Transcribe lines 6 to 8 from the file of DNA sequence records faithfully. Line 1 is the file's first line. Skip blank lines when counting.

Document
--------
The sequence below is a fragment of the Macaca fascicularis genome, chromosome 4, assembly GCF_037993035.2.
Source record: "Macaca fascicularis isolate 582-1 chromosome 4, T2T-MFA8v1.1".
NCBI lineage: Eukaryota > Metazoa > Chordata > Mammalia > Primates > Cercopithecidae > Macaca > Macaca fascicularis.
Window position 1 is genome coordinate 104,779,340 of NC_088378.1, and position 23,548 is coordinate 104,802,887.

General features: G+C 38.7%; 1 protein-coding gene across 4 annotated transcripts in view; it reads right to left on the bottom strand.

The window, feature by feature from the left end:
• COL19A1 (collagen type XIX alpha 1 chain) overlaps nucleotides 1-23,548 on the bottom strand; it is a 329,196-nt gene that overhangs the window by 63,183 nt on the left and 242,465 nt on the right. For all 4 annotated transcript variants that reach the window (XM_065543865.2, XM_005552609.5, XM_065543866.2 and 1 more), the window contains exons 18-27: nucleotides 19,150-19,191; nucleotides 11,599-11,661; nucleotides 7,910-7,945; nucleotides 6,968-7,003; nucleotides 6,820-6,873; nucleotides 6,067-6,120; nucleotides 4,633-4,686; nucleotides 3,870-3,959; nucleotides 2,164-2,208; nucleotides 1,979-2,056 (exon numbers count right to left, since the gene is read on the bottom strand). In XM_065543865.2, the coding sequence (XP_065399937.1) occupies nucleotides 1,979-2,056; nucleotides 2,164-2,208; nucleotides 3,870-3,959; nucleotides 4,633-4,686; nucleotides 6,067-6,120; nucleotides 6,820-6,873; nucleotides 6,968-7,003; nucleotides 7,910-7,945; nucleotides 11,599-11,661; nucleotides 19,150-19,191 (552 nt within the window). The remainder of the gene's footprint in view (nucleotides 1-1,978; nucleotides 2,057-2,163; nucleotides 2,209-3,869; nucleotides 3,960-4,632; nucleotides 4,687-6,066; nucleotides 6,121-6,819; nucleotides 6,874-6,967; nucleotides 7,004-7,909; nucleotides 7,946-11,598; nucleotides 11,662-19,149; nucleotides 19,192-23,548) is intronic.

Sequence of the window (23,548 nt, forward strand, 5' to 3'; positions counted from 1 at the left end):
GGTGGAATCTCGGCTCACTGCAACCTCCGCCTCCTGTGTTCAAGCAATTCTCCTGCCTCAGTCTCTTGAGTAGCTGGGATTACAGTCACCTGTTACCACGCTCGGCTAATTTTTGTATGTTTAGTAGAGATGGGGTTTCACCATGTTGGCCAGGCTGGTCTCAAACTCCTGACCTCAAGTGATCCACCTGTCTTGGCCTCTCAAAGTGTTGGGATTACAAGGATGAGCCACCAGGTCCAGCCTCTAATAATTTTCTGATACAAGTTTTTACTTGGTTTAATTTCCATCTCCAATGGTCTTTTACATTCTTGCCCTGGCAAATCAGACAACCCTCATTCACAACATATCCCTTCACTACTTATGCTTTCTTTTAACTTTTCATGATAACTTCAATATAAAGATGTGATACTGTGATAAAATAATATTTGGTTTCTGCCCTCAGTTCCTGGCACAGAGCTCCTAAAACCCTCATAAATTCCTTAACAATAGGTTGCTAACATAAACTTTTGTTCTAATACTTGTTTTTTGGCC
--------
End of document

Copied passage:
The window, feature by feature from the left end:
• COL19A1 (collagen type XIX alpha 1 chain) overlaps nucleotides 1-23,548 on the bottom strand; it is a 329,196-nt gene that overhangs the window by 63,183 nt on the left and 242,465 nt on the right. For all 4 annotated transcript variants that reach the window (XM_065543865.2, XM_005552609.5, XM_065543866.2 and 1 more), the window contains exons 18-27: nucleotides 19,150-19,191; nucleotides 11,599-11,661; nucleotides 7,910-7,945; nucleotides 6,968-7,003; nucleotides 6,820-6,873; nucleotides 6,067-6,120; nucleotides 4,633-4,686; nucleotides 3,870-3,959; nucleotides 2,164-2,208; nucleotides 1,979-2,056 (exon numbers count right to left, since the gene is read on the bottom strand). In XM_065543865.2, the coding sequence (XP_065399937.1) occupies nucleotides 1,979-2,056; nucleotides 2,164-2,208; nucleotides 3,870-3,959; nucleotides 4,633-4,686; nucleotides 6,067-6,120; nucleotides 6,820-6,873; nucleotides 6,968-7,003; nucleotides 7,910-7,945; nucleotides 11,599-11,661; nucleotides 19,150-19,191 (552 nt within the window). The remainder of the gene's footprint in view (nucleotides 1-1,978; nucleotides 2,057-2,163; nucleotides 2,209-3,869; nucleotides 3,960-4,632; nucleotides 4,687-6,066; nucleotides 6,121-6,819; nucleotides 6,874-6,967; nucleotides 7,004-7,909; nucleotides 7,946-11,598; nucleotides 11,662-19,149; nucleotides 19,192-23,548) is intronic.

Sequence of the window (23,548 nt, forward strand, 5' to 3'; positions counted from 1 at the left end):